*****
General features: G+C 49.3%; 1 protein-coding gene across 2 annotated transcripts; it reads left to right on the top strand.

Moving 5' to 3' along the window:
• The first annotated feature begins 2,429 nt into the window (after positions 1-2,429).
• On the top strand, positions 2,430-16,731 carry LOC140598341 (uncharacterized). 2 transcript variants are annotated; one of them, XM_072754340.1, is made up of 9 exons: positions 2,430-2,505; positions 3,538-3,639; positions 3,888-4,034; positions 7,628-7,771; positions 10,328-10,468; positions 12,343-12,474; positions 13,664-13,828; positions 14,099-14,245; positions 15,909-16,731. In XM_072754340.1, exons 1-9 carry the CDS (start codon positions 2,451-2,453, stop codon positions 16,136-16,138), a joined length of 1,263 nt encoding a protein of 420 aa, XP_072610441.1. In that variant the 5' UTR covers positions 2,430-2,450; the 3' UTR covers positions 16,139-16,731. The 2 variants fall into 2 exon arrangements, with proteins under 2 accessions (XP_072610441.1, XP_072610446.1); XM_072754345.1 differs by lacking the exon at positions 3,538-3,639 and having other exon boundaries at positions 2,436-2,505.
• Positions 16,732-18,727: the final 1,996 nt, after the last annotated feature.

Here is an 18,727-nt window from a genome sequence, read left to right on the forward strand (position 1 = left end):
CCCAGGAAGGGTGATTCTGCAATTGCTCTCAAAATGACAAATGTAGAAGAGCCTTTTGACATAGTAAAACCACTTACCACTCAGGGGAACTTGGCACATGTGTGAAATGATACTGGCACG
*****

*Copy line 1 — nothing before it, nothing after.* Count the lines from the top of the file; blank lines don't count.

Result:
General features: G+C 49.3%; 1 protein-coding gene across 2 annotated transcripts; it reads left to right on the top strand.